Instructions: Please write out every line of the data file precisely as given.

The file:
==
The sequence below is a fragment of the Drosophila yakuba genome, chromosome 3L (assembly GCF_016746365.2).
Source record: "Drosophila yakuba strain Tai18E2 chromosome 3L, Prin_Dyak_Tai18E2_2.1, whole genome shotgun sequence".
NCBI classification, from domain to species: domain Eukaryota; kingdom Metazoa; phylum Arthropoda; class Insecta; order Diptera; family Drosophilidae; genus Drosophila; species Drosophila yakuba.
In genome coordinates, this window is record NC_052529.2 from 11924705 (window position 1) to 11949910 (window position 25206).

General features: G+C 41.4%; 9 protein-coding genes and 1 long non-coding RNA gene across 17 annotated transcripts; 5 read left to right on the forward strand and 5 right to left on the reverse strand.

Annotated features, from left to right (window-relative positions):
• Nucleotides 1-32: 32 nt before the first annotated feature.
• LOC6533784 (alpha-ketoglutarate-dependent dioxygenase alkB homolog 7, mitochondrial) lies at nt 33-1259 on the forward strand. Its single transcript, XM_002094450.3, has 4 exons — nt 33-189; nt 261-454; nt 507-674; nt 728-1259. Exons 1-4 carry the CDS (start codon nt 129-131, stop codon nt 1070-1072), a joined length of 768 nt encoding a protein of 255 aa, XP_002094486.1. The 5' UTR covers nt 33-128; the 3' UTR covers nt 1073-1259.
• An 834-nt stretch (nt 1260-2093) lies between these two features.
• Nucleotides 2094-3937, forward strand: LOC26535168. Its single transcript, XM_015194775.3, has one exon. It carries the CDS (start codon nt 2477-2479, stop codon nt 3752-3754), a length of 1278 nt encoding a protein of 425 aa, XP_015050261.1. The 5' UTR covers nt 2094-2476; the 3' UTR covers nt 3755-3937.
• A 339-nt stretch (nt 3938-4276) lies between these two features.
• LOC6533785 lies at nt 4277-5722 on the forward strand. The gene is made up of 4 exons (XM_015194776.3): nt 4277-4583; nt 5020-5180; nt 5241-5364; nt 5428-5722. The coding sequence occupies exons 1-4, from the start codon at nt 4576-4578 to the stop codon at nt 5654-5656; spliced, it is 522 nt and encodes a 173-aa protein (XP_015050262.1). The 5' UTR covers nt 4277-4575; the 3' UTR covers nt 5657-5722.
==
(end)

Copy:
The sequence below is a fragment of the Drosophila yakuba genome, chromosome 3L (assembly GCF_016746365.2).
Source record: "Drosophila yakuba strain Tai18E2 chromosome 3L, Prin_Dyak_Tai18E2_2.1, whole genome shotgun sequence".
NCBI classification, from domain to species: domain Eukaryota; kingdom Metazoa; phylum Arthropoda; class Insecta; order Diptera; family Drosophilidae; genus Drosophila; species Drosophila yakuba.
In genome coordinates, this window is record NC_052529.2 from 11924705 (window position 1) to 11949910 (window position 25206).

General features: G+C 41.4%; 9 protein-coding genes and 1 long non-coding RNA gene across 17 annotated transcripts; 5 read left to right on the forward strand and 5 right to left on the reverse strand.

Annotated features, from left to right (window-relative positions):
• Nucleotides 1-32: 32 nt before the first annotated feature.
• LOC6533784 (alpha-ketoglutarate-dependent dioxygenase alkB homolog 7, mitochondrial) lies at nt 33-1259 on the forward strand. Its single transcript, XM_002094450.3, has 4 exons — nt 33-189; nt 261-454; nt 507-674; nt 728-1259. Exons 1-4 carry the CDS (start codon nt 129-131, stop codon nt 1070-1072), a joined length of 768 nt encoding a protein of 255 aa, XP_002094486.1. The 5' UTR covers nt 33-128; the 3' UTR covers nt 1073-1259.
• An 834-nt stretch (nt 1260-2093) lies between these two features.
• Nucleotides 2094-3937, forward strand: LOC26535168. Its single transcript, XM_015194775.3, has one exon. It carries the CDS (start codon nt 2477-2479, stop codon nt 3752-3754), a length of 1278 nt encoding a protein of 425 aa, XP_015050261.1. The 5' UTR covers nt 2094-2476; the 3' UTR covers nt 3755-3937.
• A 339-nt stretch (nt 3938-4276) lies between these two features.
• LOC6533785 lies at nt 4277-5722 on the forward strand. The gene is made up of 4 exons (XM_015194776.3): nt 4277-4583; nt 5020-5180; nt 5241-5364; nt 5428-5722. The coding sequence occupies exons 1-4, from the start codon at nt 4576-4578 to the stop codon at nt 5654-5656; spliced, it is 522 nt and encodes a 173-aa protein (XP_015050262.1). The 5' UTR covers nt 4277-4575; the 3' UTR covers nt 5657-5722.